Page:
I think the best way to teach yourself about bike touring is to 1) go to a local bike shop to figure out what kind of rudimentary gear you need – a cheap mountain bike with a rear rack and a pair of panniers are more than enough to get you started, and 2) go bike touring a few times, starting off with overnight tours.

Keep the rubber side down.

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Posted by on December 12, 2011 in Uncategorized


Southeast Asia Bike Tour Extravaganza

Having left my touring bicycle in Germany, I had been traveling regular backpacker style for the last few months.  Other than renting bicycles here and there for little rides, I hadn’t planned on bike touring again until I got back to North America in late October.

Then, I learned that Carissa was planning to start a Southeast Asian bike tour in early December.  I was enjoying my time out here anyway, so I changed my flight – and other plans (I had planned on going to Vegas in November).  I spent November on beaches in southern Thailand and in the Visayan Islands in the Philippines, mostly on hammocks or underwater, before making a detour to Hong Kong to visit Royal and to get my bag-o’-bike-gear from him.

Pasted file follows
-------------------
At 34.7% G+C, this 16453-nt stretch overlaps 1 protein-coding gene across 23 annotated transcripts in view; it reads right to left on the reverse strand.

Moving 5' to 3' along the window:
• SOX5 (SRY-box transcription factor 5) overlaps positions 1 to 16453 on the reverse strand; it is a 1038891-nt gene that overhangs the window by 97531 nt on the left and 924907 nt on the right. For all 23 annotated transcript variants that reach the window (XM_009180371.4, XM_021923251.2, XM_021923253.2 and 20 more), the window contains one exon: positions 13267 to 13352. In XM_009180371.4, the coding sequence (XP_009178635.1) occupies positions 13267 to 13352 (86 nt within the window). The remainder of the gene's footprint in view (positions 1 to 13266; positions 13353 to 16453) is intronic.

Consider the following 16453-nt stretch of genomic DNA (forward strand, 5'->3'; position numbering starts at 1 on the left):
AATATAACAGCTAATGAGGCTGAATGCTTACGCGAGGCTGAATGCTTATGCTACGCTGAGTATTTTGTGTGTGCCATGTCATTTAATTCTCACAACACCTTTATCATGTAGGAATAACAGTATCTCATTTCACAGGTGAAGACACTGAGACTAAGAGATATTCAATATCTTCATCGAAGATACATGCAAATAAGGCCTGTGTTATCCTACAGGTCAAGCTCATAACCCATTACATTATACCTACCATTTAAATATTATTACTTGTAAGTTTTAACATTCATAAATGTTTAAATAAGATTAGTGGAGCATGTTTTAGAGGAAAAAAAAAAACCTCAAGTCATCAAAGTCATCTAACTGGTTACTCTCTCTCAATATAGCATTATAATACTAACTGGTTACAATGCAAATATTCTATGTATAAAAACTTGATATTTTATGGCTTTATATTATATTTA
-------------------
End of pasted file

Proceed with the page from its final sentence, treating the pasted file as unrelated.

I met up with Carissa yesterday and got all squared away with gear and whatnot.  We met up with Kevin, an American expat who posts on the same message forums as I do.  I had never met Kevin before, but he had offered to take me to his local bike shop.  The folks at Saeng Thong Bike set me up with a Merida mountain bike, and they were happy to put my rack, saddle, and bottle cages on for me as well.  The shop was quite far from the skytrain station and the bike wouldn’t fit in a taxi (we tried!), but another customer at the shop was nice enough to give us a ride in his van.